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Doctors Try to Save Bus Driver’s Arm, Police Look for Sniper

April 2, 1990

NASHVILLE, Tenn. (AP) _ Incensed by a sniper attack that could cost a bus driver his arm, Greyhound says it won’t bargain with its striking employees until a week has passed without violence against the company.

″No American worth his salt negotiates with terrorists,″ Greyhound chairman and chief executive Fred G. Currey said at a Greyhound terminal Sunday on a visit from Dallas to see the wounded Southeastern Trailways driver.

David E. Bryant, 58, of Cincinnati, was critically wounded by a shot fired through the front window of his bus Saturday night from a pickup truck that pulled alongside, police said. None of the 46 passengers on the Louisville- bound bus was injured.

Southeastern Trailways is carrying passengers on some Greyhound routes under a pooling arrangement that existed before the strike, said a company official.

″It’s an open-and-shut case of terrorism,″ Currey said at a news conference.

Striking drivers said they don’t believe any of their members would shoot another driver.

Doctors at Vanderbilt University Medical Center operated for six hours trying to save Bryant’s left arm but won’t know for several days whether they succeeded, said Wayne Wood.

″If everything goes perfectly, his arm will not need to be amputated,″ Wood said.

Currey was not able to visit Bryant, who was recovering from surgery when the executive arrived.

About 6,300 Greyhound drivers went on strike March 2 over wages and job security. The company has reported 29 shootings of buses, 70 bomb threats and more than 100 other incidents since then.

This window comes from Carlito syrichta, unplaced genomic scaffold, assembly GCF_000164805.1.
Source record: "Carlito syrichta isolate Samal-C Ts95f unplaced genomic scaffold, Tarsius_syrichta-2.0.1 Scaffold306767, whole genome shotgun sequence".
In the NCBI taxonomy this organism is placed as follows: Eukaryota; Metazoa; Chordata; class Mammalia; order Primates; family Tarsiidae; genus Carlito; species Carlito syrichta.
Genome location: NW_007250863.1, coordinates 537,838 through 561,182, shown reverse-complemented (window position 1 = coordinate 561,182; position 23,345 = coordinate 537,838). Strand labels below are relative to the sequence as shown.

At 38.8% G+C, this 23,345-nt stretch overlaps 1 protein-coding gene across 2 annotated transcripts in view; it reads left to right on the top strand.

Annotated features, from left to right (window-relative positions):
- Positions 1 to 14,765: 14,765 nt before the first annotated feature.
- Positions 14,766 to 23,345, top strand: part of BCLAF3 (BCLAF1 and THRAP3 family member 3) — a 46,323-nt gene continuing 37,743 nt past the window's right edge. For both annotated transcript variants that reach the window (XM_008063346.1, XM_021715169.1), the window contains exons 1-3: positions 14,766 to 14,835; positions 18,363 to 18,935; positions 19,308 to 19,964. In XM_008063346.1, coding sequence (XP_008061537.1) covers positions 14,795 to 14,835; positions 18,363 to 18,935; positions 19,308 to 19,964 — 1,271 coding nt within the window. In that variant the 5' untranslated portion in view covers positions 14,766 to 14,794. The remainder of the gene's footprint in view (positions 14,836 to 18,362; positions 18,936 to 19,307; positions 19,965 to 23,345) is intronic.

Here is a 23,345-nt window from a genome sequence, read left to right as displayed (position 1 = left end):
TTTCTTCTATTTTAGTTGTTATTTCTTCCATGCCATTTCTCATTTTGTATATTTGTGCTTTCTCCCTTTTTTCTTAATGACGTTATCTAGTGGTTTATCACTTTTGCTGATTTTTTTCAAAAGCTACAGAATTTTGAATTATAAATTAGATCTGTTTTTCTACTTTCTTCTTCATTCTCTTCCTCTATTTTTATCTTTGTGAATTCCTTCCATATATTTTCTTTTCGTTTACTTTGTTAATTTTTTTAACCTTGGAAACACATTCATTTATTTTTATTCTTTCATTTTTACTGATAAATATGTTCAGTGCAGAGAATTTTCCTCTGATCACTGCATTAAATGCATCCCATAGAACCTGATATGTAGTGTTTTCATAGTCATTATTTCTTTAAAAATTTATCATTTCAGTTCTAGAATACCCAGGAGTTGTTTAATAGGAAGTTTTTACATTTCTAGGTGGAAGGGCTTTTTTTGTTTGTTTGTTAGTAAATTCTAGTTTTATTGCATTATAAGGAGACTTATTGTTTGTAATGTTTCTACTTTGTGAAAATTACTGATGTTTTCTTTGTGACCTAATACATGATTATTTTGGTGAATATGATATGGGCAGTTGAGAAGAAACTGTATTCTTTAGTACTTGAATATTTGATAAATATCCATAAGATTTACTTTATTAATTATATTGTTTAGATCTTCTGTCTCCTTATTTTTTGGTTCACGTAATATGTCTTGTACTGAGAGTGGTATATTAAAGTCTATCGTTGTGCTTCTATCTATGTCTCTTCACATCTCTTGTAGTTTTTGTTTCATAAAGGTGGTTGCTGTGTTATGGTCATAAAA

The company had said it would meet with the union today, but on Friday canceled the session, citing continued violence.

No arrests were made in the shooting.

″Let the facts speak for themselves. Whatever comes out of it, if it ends up being strike-related it is; if it isn’t, it isn’t,″ said Bill Holt, spokesman for the Tennessee Bureau of Investigation.

Joe Semmes, a local union executive, blamed ″demented people.″

″They hear Mr. Currey won’t negotiate while this violence continues and they say, ’Here’s a good chance I can stir up a lot of trouble,‴ he said.

″I can’t say with absolute certainty that it wasn’t one of our drivers, but I don’t believe it was″ because Southeastern Trailways drivers are honoring Greyhound picket lines, said local union spokesman J.R. Green.

″By that, I mean not crossing them. They pull the bus over on the street and a supervisor has to drive it into the terminal and bring it out again,″ Green said.

Holt called the idea of police escorting buses ″premature.″

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